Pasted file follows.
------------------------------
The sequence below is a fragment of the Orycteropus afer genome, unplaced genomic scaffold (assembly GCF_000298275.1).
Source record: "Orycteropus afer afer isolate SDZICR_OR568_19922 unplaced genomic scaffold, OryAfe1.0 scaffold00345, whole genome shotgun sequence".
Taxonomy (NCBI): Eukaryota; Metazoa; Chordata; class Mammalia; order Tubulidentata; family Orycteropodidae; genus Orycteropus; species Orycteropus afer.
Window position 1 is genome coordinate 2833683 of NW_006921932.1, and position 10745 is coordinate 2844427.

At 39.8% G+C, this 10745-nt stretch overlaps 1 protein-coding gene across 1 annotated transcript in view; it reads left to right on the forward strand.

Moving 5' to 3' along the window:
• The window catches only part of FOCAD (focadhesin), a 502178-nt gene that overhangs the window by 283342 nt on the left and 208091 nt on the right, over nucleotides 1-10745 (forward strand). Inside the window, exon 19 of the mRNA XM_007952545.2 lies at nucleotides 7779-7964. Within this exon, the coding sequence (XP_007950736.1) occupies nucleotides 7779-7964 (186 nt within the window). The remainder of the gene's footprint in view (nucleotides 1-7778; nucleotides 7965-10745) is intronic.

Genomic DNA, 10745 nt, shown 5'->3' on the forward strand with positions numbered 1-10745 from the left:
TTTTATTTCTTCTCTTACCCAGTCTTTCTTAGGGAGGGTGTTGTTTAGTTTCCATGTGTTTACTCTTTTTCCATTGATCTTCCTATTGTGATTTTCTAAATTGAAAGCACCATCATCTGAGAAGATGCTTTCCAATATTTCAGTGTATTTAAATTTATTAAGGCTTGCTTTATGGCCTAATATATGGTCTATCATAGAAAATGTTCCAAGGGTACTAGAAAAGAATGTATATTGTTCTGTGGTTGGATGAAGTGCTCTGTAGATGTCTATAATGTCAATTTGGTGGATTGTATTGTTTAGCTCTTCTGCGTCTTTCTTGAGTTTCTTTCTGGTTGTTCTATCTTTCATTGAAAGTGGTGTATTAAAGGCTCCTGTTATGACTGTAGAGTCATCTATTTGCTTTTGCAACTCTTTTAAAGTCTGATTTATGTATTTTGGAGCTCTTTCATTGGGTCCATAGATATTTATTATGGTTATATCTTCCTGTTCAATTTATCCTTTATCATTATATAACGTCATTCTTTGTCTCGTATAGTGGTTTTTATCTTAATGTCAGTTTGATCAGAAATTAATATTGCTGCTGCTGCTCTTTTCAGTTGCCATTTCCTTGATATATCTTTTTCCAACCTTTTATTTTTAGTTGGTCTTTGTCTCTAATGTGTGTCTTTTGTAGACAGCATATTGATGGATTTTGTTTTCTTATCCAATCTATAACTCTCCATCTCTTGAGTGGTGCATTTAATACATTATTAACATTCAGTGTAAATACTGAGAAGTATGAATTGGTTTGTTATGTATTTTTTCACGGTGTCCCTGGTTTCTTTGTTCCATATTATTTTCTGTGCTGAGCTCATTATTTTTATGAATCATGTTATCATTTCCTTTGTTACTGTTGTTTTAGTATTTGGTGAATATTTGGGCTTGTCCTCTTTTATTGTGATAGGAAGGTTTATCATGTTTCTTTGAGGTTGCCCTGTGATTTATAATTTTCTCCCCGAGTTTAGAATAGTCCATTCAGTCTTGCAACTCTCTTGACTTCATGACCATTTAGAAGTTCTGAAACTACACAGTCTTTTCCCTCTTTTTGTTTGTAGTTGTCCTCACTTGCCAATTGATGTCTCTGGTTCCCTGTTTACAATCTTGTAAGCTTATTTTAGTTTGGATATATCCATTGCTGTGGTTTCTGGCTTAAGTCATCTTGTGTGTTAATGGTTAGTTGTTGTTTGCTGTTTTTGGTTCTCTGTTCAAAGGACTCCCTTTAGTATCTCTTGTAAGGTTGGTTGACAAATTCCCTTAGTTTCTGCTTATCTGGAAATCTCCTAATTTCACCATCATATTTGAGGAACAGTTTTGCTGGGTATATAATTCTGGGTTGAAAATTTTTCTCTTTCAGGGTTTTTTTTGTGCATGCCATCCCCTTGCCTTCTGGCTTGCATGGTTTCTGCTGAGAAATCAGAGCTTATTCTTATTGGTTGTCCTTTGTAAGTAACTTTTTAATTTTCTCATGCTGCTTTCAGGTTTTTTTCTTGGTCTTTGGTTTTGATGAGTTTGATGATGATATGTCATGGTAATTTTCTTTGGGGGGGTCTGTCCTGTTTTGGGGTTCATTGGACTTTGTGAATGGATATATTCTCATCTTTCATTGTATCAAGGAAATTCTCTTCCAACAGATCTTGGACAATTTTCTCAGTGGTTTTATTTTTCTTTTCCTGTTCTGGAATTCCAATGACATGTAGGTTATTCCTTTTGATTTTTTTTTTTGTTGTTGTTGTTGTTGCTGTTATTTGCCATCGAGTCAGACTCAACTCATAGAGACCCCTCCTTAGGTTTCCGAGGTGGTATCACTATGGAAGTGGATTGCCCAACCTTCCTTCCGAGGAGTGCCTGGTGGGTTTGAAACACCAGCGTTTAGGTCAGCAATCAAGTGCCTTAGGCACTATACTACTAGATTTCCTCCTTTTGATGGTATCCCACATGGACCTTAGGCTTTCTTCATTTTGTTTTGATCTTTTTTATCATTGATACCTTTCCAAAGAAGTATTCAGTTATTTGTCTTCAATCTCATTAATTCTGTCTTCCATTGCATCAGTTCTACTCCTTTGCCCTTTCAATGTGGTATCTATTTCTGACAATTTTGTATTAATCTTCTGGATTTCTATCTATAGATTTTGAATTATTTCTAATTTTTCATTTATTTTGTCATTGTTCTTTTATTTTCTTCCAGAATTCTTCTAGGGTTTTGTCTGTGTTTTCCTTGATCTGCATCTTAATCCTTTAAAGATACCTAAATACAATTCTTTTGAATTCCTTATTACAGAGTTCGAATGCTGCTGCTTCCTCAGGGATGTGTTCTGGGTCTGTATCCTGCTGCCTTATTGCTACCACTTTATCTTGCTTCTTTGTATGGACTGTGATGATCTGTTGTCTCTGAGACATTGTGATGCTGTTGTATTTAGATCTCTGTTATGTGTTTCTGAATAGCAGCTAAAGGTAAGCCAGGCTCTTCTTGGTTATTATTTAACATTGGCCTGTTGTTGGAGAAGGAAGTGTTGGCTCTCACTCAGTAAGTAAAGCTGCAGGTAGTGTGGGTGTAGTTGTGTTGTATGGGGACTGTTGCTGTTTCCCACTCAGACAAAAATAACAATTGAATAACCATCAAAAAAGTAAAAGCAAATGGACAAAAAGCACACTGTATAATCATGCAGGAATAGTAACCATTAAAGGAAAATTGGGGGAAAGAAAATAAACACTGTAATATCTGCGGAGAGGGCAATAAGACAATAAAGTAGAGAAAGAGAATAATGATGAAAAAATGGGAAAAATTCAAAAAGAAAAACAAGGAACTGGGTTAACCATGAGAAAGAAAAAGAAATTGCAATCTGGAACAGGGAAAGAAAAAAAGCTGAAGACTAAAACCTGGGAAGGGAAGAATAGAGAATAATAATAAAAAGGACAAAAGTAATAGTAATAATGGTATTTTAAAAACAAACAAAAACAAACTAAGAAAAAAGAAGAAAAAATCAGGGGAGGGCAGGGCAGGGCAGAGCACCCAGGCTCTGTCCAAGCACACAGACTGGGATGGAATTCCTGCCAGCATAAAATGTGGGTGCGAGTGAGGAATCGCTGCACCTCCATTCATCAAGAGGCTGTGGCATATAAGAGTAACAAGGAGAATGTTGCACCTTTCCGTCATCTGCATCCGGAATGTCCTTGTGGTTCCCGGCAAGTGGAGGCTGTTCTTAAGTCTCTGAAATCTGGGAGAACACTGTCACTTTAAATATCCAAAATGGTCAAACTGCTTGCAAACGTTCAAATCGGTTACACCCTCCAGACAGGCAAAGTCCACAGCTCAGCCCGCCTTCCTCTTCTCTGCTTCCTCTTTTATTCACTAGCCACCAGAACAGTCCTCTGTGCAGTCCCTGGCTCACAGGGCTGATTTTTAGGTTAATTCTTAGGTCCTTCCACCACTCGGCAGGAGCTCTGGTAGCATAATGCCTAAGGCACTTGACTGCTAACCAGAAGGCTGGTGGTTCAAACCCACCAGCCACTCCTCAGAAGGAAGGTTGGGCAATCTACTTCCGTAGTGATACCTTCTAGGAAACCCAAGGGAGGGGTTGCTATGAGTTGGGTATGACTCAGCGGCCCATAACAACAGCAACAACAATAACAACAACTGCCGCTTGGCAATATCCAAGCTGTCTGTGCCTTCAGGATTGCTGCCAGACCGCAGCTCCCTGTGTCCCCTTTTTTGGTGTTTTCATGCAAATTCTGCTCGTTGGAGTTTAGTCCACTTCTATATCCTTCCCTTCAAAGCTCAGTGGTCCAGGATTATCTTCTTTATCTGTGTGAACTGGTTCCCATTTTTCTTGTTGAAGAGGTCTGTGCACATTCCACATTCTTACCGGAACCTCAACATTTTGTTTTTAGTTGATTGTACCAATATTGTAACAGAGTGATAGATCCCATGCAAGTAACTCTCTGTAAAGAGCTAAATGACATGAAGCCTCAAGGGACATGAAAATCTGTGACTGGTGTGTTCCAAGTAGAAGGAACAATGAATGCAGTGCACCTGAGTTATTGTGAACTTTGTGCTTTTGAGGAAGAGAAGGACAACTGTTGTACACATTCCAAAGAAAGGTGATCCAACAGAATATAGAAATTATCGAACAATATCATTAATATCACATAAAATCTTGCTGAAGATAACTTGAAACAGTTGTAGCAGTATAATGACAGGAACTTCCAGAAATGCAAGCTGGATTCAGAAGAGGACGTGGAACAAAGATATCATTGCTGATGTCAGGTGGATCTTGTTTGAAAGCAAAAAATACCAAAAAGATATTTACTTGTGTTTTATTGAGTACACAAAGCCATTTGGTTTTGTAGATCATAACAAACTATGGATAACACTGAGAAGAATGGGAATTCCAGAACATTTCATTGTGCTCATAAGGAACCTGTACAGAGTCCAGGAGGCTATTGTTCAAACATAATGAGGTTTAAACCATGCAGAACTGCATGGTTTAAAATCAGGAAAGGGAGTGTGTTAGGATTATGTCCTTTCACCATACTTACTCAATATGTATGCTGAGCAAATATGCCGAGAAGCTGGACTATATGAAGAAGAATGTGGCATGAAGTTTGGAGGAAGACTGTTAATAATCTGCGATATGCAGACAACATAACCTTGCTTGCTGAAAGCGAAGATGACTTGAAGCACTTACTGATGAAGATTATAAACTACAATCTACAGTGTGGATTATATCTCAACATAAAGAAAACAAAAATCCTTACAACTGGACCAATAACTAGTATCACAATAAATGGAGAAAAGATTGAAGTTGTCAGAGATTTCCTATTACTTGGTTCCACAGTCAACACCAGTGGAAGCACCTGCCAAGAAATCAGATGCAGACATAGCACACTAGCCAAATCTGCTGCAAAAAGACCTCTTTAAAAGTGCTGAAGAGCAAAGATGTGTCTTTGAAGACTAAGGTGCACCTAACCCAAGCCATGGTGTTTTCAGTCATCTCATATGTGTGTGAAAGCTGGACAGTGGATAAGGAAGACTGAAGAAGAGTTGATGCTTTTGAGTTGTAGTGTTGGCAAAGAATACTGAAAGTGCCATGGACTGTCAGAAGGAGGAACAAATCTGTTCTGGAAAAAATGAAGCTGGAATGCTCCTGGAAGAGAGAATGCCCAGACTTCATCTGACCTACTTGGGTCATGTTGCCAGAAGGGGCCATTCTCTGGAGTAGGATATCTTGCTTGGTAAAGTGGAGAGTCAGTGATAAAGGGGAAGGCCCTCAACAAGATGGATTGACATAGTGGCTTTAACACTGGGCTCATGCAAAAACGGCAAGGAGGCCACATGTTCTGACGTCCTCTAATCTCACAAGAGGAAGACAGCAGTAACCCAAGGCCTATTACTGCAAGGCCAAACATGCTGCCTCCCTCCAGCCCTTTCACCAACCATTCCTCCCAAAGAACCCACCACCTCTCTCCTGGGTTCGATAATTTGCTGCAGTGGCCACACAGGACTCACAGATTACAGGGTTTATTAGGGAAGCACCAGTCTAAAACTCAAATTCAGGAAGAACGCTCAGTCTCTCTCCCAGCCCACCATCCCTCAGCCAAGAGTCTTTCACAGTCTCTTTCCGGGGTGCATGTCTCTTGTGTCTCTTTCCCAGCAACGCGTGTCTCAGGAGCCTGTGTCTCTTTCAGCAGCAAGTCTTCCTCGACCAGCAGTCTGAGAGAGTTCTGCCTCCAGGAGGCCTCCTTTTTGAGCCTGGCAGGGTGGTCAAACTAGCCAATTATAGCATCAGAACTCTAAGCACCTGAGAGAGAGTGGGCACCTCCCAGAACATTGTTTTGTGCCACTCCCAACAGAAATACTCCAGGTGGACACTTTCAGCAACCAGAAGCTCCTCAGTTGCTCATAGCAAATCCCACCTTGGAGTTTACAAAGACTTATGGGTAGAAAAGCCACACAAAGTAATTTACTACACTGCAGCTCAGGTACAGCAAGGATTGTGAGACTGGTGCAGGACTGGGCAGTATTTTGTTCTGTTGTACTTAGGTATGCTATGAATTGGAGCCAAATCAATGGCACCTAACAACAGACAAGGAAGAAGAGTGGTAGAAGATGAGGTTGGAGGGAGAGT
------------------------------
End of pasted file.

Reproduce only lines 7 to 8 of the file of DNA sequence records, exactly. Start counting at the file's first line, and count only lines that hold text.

• The window catches only part of FOCAD (focadhesin), a 502178-nt gene that overhangs the window by 283342 nt on the left and 208091 nt on the right, over nucleotides 1-10745 (forward strand). Inside the window, exon 19 of the mRNA XM_007952545.2 lies at nucleotides 7779-7964. Within this exon, the coding sequence (XP_007950736.1) occupies nucleotides 7779-7964 (186 nt within the window). The remainder of the gene's footprint in view (nucleotides 1-7778; nucleotides 7965-10745) is intronic.

Genomic DNA, 10745 nt, shown 5'->3' on the forward strand with positions numbered 1-10745 from the left: